The first procedure calls a second one with different parameters. That means the next frame to be created will be for evaluating fact-iter with the product, counter, and max-count set to their starting values. Each call to fact-iter after that will result in a new call to fact-iter with different arguments, until it is called with counter higher than max-count (the greyed-out environments will be explained shortly):
The repeated calls once again produce new frames in the global environment. That means seven more frames are created. Why seven instead of six, as with the recursive version? That happens because of a slight difference in the way the two versions terminate. The recursive procedure counts down to 1, and then terminates at that point. The iterative version counts up, and does not terminate until the counter is past the maximum. It requires an extra call and thus one more evaluation frame. In total, eight frames are created for the iterative version.
However, as alluded to in the text’s footnote for this exercise, this model doesn’t quite tell the whole story. It turns out that it’s not really necessary for all the environments to be preserved in the iterative version. Each of these calls (save the last one) will do nothing but call a procedure and return the value of that call. Nothing in that environment will be needed again. When that is the case, it’s possible to allow that environment to disappear. Scheme actually requires this behavior It’s for this reason that I’ve grayed out all the frames — it’s not necessary for them to remain, and in fact, the interpreter will remove them. The recursive version cannot do this, since it must multiply the result by one of its own environment variables befoe returning.
Under this model, we see that the recursive version grows in space and then shrinks again. The iterative version takes up slightly more space initially, and has more calls (even with the difference in termination conditions), but it never actually requires more than one evaluation frame at a time. This mirrors the substitution model somewhat, which was shown in Figures 1.3 and 1.4 in the text.
There is no ‘solutions’ file for this section, since the procedures are explained in Section 1.2.1 in the text.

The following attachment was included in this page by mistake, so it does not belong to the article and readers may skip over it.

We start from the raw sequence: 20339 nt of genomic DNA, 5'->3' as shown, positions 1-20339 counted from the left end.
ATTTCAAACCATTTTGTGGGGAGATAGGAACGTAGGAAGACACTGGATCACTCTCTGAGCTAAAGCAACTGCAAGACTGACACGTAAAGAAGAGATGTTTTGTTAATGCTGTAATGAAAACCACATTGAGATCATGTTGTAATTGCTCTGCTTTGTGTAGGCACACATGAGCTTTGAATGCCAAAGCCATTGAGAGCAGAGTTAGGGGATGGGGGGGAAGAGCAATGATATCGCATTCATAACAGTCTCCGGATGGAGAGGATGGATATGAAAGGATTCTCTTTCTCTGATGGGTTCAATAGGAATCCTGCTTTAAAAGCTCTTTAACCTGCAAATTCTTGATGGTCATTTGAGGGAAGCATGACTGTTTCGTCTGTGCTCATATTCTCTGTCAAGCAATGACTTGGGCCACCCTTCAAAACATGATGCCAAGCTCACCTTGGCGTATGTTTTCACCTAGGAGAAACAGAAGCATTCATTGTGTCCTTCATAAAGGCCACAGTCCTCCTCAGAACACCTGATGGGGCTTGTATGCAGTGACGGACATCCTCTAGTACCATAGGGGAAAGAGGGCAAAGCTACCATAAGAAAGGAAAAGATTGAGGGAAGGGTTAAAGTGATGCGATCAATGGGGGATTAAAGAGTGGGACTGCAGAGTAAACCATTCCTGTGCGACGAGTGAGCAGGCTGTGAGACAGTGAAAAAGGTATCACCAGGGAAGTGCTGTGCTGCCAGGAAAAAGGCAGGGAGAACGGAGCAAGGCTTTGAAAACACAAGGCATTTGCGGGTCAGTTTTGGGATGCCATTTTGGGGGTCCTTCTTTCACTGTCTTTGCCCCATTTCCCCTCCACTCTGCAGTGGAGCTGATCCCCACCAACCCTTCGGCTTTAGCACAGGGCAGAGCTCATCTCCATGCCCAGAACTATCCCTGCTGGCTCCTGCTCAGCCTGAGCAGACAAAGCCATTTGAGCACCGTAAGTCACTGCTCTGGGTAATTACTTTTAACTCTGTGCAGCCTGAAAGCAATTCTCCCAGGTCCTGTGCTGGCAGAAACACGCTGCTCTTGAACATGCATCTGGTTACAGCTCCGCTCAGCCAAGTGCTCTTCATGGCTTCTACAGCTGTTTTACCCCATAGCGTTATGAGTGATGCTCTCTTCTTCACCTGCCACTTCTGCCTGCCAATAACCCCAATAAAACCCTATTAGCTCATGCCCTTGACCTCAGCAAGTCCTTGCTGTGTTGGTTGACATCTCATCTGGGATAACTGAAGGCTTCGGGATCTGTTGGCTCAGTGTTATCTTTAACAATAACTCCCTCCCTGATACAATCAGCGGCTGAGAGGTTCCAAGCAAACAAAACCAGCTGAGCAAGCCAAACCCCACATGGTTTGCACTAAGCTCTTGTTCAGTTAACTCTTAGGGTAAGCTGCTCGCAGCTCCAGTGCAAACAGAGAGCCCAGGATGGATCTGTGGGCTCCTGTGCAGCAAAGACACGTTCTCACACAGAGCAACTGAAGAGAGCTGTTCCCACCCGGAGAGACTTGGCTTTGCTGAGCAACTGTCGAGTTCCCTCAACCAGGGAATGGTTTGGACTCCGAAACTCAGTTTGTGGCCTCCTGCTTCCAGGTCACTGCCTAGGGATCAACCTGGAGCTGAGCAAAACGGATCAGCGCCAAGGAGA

SICP 3.2 Exercises
October 15, 2017 11:25
The exercises in Section 3.2 (and some in Section 3.3) do not involve, or at least do not require, any code that needs to be verified by testing. The procedures are largely meant to be computed manually. Therefore there aren’t going to be any ‘exercise’ files for them. I will create solution files in order to demonstrate the code, but most of the actual answers are in understanding the environment model diagrams, or in working out by hand what the result is. Running it through the interpreter is as often as not just a means of finding the solution. The solutions will include my own diagrams in order to explain what happens at each step as well.
SICP 3.1.3 Solutions
August 6, 2017 11:01
This one doesn’t require modifying the account creation that already exists; what we’ll do instead is delegate any actions to the original account. Since that account is already considered to exist when we create a joint one, there is no need to do anything in make-joint other than to check the password and pass on the command to the original account if the password is correct. The joint account needs to work in the same way as the original, which means that make-joint must return a procedure. In this case, the ‘dispatch’ of that procedure only does one thing – check the joint accountholder’s password. If it matches, it makes a call to the original account using the original password.
There is one point of contention however. That concerns the response to invalid passwords. If make-account has a separate password-checking procedure from make-joint, then we potentially have two separate places where the checking code exist. Future changes, such as adding the ‘call-the-cops’ alarm for example, would require changes in both procedures. Doing the same thing in two places isn’t generally a good practice, especially when from an external point of view the entity (the ‘account’, whether joint or single) is expected to be the same. The users (‘bank customers’ in this case) should be able to interact with the joint account exactly as if it were a regular account. That goes even for improper interactions too; perhaps especially so.
There are several approaches to this problem. It might be feasible to delegate password responses to the original account, by delivering either a valid or invalid original password depending on whether the joint accountholder’s password is valid. We could also modify make-account to incorporate joint accounts as a special case, but there are many situations in which the original code can’t be easily modified. A robust way to deal with this is to have a separate password-checking processor. That way, both original accounts and joint accounts would always be working with the same system. Of course, that would require at least some changes to make-account, although to a lesser extent than adding in joint accounts as a special case would require.